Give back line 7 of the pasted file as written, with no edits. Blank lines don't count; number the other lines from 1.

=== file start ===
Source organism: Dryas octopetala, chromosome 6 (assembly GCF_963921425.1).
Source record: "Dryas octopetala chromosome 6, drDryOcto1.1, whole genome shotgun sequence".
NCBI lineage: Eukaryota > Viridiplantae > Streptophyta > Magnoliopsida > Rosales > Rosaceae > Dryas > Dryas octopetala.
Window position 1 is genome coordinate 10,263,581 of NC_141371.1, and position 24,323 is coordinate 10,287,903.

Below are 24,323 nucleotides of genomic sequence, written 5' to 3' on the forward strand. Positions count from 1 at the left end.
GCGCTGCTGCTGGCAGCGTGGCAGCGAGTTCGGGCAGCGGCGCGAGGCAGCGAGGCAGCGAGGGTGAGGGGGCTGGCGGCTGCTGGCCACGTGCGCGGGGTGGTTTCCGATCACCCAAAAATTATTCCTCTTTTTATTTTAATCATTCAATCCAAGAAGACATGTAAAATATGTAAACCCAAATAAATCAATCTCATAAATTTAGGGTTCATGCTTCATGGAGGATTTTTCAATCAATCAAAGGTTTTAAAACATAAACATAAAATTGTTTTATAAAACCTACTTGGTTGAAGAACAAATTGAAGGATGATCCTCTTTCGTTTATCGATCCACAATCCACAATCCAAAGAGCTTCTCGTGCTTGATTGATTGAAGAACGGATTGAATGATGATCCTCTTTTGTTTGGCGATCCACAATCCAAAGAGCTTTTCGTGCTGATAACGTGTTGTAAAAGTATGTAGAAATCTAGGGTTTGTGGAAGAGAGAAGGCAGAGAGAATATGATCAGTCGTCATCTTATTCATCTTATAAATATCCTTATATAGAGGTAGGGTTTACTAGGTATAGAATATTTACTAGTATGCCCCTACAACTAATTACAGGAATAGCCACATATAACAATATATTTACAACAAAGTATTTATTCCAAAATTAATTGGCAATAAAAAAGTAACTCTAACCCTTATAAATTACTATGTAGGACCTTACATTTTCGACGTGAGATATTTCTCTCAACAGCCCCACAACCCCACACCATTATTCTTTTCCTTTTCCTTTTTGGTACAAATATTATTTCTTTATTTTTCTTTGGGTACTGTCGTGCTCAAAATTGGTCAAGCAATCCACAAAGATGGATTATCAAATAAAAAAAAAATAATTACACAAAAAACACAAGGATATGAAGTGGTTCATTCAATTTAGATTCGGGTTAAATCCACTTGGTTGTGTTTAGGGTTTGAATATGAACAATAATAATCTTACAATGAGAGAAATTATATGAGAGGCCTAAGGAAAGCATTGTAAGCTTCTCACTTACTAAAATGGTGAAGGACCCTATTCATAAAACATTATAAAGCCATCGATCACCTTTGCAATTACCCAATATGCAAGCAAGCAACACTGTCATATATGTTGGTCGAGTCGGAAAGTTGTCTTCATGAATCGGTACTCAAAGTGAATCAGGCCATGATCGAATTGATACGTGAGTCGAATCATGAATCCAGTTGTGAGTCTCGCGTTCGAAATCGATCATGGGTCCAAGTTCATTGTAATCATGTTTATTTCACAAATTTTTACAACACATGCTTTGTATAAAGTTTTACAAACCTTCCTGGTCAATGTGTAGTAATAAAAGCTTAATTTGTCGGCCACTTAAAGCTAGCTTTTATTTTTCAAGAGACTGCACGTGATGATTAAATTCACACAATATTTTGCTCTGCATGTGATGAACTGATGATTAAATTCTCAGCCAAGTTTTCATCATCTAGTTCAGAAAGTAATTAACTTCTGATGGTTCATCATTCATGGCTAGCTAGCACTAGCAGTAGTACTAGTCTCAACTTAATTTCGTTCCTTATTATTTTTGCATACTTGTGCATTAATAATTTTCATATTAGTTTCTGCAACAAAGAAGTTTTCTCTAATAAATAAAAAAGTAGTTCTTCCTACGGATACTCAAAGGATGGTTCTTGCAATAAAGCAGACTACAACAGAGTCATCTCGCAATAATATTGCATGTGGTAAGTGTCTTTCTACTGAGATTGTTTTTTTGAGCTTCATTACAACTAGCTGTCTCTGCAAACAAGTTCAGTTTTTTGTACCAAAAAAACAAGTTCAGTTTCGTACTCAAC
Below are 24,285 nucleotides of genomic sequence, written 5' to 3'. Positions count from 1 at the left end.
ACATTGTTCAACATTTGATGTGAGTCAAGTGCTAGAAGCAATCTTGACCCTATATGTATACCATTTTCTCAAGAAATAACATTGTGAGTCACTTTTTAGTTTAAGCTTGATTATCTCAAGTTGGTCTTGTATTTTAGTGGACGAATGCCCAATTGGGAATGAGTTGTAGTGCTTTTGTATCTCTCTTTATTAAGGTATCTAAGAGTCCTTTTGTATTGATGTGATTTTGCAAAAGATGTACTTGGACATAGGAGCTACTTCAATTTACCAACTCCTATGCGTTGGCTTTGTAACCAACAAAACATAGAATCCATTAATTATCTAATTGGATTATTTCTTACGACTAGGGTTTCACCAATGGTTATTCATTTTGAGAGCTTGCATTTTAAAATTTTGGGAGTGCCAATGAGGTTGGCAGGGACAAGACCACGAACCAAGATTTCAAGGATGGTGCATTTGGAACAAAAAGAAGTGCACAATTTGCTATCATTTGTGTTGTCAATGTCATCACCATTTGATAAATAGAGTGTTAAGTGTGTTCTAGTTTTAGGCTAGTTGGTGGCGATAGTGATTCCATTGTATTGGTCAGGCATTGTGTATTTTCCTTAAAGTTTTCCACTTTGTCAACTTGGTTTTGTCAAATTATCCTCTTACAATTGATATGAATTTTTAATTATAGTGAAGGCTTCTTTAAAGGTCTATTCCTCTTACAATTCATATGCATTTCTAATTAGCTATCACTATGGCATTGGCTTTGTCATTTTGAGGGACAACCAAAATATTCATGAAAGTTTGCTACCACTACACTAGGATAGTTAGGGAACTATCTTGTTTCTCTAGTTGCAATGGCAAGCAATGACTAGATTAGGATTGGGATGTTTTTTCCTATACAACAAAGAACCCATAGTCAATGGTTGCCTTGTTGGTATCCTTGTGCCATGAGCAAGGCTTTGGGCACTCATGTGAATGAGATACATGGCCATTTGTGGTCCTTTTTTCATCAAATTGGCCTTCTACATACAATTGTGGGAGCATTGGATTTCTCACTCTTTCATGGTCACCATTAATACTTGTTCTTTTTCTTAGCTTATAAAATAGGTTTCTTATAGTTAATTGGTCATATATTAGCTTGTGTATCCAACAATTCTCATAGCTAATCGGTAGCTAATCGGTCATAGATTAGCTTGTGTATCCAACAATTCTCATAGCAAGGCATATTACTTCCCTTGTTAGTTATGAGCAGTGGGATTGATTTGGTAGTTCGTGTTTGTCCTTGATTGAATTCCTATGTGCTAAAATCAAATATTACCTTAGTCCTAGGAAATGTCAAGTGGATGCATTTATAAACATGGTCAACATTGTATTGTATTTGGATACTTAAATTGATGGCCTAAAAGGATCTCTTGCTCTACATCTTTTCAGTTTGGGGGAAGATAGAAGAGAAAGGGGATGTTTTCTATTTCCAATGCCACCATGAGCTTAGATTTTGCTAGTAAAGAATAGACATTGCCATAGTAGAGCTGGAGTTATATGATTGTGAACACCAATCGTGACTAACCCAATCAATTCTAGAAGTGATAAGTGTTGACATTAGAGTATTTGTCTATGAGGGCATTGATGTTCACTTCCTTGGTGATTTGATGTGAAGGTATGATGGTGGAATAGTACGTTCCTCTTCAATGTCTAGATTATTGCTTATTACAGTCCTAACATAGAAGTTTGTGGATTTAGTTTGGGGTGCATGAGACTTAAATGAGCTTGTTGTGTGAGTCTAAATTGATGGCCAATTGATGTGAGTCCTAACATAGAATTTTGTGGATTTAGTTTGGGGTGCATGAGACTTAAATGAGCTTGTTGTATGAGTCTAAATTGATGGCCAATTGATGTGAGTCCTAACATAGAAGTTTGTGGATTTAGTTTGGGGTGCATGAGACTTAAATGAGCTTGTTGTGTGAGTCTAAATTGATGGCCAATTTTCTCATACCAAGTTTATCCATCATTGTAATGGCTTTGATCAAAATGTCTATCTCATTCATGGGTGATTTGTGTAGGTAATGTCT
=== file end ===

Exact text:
Below are 24,285 nucleotides of genomic sequence, written 5' to 3'. Positions count from 1 at the left end.